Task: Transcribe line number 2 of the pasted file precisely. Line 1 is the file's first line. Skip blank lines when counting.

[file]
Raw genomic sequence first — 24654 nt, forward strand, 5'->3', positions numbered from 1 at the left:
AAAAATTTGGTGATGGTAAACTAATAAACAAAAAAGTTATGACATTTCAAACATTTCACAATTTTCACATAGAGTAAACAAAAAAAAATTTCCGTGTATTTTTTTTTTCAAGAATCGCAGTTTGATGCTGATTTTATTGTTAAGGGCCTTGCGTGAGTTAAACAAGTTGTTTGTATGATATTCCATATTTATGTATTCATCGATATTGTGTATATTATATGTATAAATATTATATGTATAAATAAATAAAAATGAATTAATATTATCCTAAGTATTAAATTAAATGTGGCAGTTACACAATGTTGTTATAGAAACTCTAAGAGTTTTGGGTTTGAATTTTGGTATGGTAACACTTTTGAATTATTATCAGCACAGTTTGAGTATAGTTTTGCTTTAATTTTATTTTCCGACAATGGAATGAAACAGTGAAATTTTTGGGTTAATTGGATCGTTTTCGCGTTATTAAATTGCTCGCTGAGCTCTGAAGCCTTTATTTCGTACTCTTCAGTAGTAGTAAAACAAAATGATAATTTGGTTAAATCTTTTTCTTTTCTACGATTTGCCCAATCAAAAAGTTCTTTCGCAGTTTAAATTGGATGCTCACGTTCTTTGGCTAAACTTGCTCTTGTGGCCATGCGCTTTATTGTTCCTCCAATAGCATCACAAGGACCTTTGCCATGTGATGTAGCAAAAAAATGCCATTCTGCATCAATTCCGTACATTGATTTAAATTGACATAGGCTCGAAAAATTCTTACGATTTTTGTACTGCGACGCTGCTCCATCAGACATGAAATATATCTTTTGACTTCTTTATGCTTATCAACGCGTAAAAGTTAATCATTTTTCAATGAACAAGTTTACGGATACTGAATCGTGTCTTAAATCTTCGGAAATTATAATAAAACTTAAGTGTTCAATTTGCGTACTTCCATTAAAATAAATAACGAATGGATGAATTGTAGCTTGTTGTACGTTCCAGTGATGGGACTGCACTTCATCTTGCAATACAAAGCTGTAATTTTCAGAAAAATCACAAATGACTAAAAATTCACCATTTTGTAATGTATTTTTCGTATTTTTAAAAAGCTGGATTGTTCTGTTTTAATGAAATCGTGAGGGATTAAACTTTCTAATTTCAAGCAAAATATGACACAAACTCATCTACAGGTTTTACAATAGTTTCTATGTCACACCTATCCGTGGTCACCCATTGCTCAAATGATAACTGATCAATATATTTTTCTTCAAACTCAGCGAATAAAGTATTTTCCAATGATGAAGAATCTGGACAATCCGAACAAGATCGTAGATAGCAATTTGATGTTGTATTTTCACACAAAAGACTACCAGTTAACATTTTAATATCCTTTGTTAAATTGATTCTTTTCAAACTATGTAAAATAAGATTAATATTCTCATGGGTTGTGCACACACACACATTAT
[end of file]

AAAAATTTGGTGATGGTAAACTAATAAACAAAAAAGTTATGACATTTCAAACATTTCACAATTTTCACATAGAGTAAACAAAAAAAAATTTCCGTGTATTTTTTTTTTCAAGAATCGCAGTTTGATGCTGATTTTATTGTTAAGGGCCTTGCGTGAGTTAAACAAGTTGTTTGTATGATATTCCATATTTATGTATTCATCGATATTGTGTATATTATATGTATAAATATTATATGTATAAATAAATAAAAATGAATTAATATTATCCTAAGTATTAAATTAAATGTGGCAGTTACACAATGTTGTTATAGAAACTCTAAGAGTTTTGGGTTTGAATTTTGGTATGGTAACACTTTTGAATTATTATCAGCACAGTTTGAGTATAGTTTTGCTTTAATTTTATTTTCCGACAATGGAATGAAACAGTGAAATTTTTGGGTTAATTGGATCGTTTTCGCGTTATTAAATTGCTCGCTGAGCTCTGAAGCCTTTATTTCGTACTCTTCAGTAGTAGTAAAACAAAATGATAATTTGGTTAAATCTTTTTCTTTTCTACGATTTGCCCAATCAAAAAGTTCTTTCGCAGTTTAAATTGGATGCTCACGTTCTTTGGCTAAACTTGCTCTTGTGGCCATGCGCTTTATTGTTCCTCCAATAGCATCACAAGGACCTTTGCCATGTGATGTAGCAAAAAAATGCCATTCTGCATCAATTCCGTACATTGATTTAAATTGACATAGGCTCGAAAAATTCTTACGATTTTTGTACTGCGACGCTGCTCCATCAGACATGAAATATATCTTTTGACTTCTTTATGCTTATCAACGCGTAAAAGTTAATCATTTTTCAATGAACAAGTTTACGGATACTGAATCGTGTCTTAAATCTTCGGAAATTATAATAAAACTTAAGTGTTCAATTTGCGTACTTCCATTAAAATAAATAACGAATGGATGAATTGTAGCTTGTTGTACGTTCCAGTGATGGGACTGCACTTCATCTTGCAATACAAAGCTGTAATTTTCAGAAAAATCACAAATGACTAAAAATTCACCATTTTGTAATGTATTTTTCGTATTTTTAAAAAGCTGGATTGTTCTGTTTTAATGAAATCGTGAGGGATTAAACTTTCTAATTTCAAGCAAAATATGACACAAACTCATCTACAGGTTTTACAATAGTTTCTATGTCACACCTATCCGTGGTCACCCATTGCTCAAATGATAACTGATCAATATATTTTTCTTCAAACTCAGCGAATAAAGTATTTTCCAATGATGAAGAATCTGGACAATCCGAACAAGATCGTAGATAGCAATTTGATGTTGTATTTTCACACAAAAGACTACCAGTTAACATTTTAATATCCTTTGTTAAATTGATTCTTTTCAAACTATGTAAAATAAGATTAATATTCTCATGGGTTGTGCACACACACACATTAT